Still Crazy meanwhile, was cut in the wake of Simon's failed marriage. With its jazzy sheen, sodden New York atmospherics, and melancholy verging on ennui, it's torch music for the brokenhearted. Like other wrecked masterpieces of its era (Dylan's Blood on the Tracks), it has a corrosive sadness at its core that no amount of tasteful jazz chops by ace session players can hide. It's overproduced, nasty in places, but still bears the hallmarks of a legend in his prime. The title track, with its woozy late-night reverie and watery Bob James arrangement, is Simon at his self-referential best, but also a prime example of why punk rock had to happen. "Have a Good Time" is even more telling: it bespeaks of '70s hedonism the way Simon's most passionate '60s compositions captured that generation's idealism. It was Simon's last album proper for eight years.

During the drought, Simon appeared in Woody Allen's Annie Hall, switched record labels, played the filmmaker. The less said about 1980's One-Trick Pony (**) the better. A triumph of style over substance, it's got plenty of groove, but few memorable cuts ("Late in the Evening" was the hit). A couple of fine bonus tracks, "Stranded in a Limousine" and a sad Vietnam-era ballad, "Soft Parachutes," which was the film character's fictional big hit, salvage this disc. But a rare Warner Brothers faux pas, omitting Simon's 1977 hit single “Slip Sliding Away,” disappoints. Go figure.

The little-regarded anomaly of Simon's catalog--1983's Hearts and Bones (*****)--followed the ballyhooed 1982 S&G reunion. Simon expressed disappointment with this record, and it was a failure on the charts. Still, it's his most nakedly personal and, in its weird way, most soulful record. This one's been described as Simon's Tonight's the Night, referring to Neil Young's magnum opus, and while Simon never possessed Young's impulsive bent, Hearts and Bones' dark themes and eloquent narratives, from postwar snapshots to panoramic vignettes trace complicated emotional terrain, making this his unsung masterpiece. "What is the point of this story," he sings in "Train in the Distance," one of the most exquisite, perceptive songs of his career. "The thought that life could be better," comes the answer. A breathtaking acoustic demo of this song is the singular highlight of this box.

Graceland (1986, ***) was next, and its left-field success reconnected Simon with his rightful audience--baby boomers now out in the suburbs seeking unthreatening, multicultural spirituality. A hugely influential effort which shone deserved light on South African musicians, there's nonetheless aloofness in Simon's songwriting here. Given to cuteness ("You Can Call Me Al") and irrelevance (the Cajun effort "That Was Your Mother"), Graceland is more touristy than revelatory. While admirable for opening up western tastes to worldbeat, substantial portions of this record sound forced. Only "Boy in the Bubble" ("These are the days of miracle and wonder") and the title song take their place in the upper regions of Simon's canon.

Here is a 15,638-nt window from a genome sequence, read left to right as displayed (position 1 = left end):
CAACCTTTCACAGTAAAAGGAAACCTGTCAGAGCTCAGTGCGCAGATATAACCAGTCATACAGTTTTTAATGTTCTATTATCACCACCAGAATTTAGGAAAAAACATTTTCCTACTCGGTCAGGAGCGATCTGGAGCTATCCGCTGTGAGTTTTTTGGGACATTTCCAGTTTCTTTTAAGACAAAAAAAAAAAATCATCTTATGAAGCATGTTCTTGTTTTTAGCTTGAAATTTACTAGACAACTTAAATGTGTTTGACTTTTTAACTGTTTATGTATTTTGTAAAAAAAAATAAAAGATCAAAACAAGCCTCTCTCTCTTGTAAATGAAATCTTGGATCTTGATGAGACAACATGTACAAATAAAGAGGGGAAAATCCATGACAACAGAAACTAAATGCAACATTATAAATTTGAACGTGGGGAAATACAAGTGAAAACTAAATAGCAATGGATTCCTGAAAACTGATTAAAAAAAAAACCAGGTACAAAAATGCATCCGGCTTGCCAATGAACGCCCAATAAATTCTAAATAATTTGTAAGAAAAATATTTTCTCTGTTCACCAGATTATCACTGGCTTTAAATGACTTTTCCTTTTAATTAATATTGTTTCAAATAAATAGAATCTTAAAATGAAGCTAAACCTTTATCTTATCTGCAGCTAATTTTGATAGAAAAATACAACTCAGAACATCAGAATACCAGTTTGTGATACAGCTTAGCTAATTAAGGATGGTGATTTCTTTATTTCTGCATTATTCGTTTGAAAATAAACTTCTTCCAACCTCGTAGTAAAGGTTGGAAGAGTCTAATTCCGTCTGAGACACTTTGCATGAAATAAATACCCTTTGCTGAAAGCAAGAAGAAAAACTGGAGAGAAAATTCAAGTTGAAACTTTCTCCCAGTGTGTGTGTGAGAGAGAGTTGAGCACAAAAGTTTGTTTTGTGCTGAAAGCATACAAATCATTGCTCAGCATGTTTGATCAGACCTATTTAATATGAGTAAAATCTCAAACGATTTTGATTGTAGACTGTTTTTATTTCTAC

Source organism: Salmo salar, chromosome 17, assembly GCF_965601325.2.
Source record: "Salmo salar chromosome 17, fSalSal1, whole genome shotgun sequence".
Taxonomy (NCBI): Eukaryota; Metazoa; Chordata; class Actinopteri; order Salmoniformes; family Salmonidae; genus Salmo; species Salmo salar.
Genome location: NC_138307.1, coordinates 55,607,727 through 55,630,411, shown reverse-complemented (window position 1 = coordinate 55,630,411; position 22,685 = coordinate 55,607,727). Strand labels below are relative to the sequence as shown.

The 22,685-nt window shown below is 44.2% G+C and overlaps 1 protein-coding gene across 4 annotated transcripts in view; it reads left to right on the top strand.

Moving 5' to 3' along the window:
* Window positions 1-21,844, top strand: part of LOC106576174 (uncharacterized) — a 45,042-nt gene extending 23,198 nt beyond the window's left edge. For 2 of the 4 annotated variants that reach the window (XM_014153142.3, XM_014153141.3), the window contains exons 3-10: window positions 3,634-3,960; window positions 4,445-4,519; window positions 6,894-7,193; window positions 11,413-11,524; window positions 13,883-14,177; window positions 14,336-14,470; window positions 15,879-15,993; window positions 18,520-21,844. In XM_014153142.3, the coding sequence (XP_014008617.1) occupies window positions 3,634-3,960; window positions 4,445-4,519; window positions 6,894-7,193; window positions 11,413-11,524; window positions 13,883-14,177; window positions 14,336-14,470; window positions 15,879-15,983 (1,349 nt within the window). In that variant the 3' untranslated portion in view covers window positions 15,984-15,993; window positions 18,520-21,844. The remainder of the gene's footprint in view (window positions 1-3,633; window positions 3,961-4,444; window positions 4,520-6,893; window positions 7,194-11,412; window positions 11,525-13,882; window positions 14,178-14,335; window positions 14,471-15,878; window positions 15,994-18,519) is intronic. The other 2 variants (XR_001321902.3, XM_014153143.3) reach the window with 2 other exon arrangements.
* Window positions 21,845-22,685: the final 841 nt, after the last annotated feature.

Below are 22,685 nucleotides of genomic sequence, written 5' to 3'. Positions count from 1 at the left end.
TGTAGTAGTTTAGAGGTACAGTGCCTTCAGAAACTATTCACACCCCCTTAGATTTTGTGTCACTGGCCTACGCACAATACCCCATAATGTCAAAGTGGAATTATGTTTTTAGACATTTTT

Rhythm of the Saints (1990, **), shifted focus from South Africa to Brazil, and is both less accessible and more oblique. Simon's melodies are so thin that the grooves just vanish into air, though its musical landscape remains self-consciously adventurous. "Born at the Right Time," is the lone standout.

Songs From the Capeman (1997, *), the aural companion to Simon's Broadway flop, and You're the One (2000, **) are his most recent outings. Expanding upon and recasting the street music of his youth, the former's precision and attention to every sordid thought and character detail are daunting. Despite some nice moments (especially the elegiac “Trailways Bus”), though, the album does not cohere--the spoken asides and impenetrable narratives just aren't conducive to practical listening.

The latter, the long-awaited return of Paul Simon, modest songwriter, is preoccupied with aging and mortality, veering from joyful simplicity to ruminations on love and philosophy. Alternately ponderous, comic, and disconnected, it's merely workmanlike.